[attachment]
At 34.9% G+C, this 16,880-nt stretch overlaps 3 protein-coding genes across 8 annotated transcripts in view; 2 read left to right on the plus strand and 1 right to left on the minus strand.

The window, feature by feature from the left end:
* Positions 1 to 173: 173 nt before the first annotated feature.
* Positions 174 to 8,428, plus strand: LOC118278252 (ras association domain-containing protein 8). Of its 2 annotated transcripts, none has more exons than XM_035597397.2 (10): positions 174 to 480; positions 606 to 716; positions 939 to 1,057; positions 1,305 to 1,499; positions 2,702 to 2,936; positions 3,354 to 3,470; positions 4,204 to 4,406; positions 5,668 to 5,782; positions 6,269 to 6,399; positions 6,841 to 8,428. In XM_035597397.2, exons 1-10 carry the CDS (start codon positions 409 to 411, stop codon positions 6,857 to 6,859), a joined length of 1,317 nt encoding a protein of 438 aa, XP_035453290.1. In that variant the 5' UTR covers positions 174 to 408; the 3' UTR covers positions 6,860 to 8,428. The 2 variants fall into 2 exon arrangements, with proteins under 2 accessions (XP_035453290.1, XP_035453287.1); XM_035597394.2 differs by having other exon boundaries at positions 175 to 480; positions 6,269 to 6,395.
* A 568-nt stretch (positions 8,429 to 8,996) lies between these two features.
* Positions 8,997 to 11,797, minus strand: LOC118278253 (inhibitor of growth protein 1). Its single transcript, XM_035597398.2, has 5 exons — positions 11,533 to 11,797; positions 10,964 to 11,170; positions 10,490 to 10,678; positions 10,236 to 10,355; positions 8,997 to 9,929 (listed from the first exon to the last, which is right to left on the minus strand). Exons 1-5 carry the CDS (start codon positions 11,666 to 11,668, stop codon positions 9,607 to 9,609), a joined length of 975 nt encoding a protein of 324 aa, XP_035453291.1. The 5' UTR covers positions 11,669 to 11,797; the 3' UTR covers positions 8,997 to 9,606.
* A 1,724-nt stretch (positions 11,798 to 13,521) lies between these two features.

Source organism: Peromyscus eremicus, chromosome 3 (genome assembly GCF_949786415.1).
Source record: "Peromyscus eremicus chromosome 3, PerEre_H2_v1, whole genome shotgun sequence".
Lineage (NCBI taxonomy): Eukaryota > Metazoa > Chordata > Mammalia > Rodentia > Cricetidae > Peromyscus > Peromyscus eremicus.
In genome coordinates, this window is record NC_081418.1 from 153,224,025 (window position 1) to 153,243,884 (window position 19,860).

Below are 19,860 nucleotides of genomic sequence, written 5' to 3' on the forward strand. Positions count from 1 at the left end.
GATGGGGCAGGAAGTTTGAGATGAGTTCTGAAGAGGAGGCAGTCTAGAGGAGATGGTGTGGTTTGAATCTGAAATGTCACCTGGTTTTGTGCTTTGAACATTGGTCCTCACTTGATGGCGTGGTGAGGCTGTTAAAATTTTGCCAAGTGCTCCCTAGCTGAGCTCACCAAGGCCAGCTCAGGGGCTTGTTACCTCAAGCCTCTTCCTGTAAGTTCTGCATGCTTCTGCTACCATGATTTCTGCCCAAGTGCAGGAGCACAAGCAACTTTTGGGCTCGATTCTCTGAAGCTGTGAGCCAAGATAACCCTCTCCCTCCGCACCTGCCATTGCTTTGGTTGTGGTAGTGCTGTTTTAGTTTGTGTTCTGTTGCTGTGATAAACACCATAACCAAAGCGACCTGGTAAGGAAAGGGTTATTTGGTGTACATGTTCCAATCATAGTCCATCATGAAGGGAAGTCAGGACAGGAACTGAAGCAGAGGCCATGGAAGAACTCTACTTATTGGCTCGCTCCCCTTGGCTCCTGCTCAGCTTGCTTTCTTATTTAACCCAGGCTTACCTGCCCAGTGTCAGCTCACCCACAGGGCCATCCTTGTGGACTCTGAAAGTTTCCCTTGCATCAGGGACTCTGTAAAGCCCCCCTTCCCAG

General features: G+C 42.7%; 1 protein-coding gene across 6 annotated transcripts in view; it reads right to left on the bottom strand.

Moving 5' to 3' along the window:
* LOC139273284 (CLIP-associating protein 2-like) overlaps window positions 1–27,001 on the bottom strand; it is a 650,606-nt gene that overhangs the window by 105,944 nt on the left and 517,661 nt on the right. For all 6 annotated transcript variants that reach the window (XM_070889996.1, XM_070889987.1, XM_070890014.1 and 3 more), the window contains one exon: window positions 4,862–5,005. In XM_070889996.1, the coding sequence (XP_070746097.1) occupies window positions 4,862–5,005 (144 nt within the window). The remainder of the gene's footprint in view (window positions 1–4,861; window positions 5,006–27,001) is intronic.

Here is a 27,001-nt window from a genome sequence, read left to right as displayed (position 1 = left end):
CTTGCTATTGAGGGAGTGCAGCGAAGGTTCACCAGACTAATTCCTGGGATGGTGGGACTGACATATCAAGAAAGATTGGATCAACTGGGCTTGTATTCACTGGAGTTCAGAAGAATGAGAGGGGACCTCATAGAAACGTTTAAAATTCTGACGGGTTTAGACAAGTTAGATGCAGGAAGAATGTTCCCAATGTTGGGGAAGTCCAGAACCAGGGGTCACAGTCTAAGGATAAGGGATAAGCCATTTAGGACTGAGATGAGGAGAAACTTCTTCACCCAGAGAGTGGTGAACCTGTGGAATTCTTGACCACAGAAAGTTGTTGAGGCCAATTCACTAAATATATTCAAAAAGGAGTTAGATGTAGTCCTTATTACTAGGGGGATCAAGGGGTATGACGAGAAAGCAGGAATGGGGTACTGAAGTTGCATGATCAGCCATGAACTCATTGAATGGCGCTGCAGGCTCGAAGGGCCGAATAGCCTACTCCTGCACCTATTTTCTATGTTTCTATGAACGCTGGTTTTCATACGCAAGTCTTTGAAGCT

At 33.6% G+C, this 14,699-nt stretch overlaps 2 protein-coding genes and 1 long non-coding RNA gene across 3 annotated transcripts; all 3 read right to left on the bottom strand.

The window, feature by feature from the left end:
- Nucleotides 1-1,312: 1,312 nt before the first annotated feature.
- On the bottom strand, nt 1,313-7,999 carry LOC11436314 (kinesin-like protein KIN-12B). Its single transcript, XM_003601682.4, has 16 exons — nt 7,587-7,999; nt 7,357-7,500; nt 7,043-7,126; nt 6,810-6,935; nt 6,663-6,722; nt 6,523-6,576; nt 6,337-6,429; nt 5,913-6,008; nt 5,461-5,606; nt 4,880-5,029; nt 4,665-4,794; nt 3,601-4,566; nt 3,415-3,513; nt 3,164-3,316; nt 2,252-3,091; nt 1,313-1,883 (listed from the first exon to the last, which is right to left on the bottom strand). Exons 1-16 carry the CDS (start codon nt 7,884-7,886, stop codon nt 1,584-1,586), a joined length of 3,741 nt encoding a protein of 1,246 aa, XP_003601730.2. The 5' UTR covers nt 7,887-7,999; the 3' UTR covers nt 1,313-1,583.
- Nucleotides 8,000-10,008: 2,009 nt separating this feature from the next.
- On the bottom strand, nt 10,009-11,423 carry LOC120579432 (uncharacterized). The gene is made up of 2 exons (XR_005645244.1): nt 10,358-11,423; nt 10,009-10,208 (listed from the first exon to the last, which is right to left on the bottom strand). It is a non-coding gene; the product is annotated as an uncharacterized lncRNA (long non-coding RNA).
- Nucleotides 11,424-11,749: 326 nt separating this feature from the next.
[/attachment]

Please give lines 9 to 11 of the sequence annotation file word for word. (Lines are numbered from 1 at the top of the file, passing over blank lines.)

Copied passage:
Source record: "Peromyscus eremicus chromosome 3, PerEre_H2_v1, whole genome shotgun sequence".
Lineage (NCBI taxonomy): Eukaryota > Metazoa > Chordata > Mammalia > Rodentia > Cricetidae > Peromyscus > Peromyscus eremicus.
In genome coordinates, this window is record NC_081418.1 from 153,224,025 (window position 1) to 153,243,884 (window position 19,860).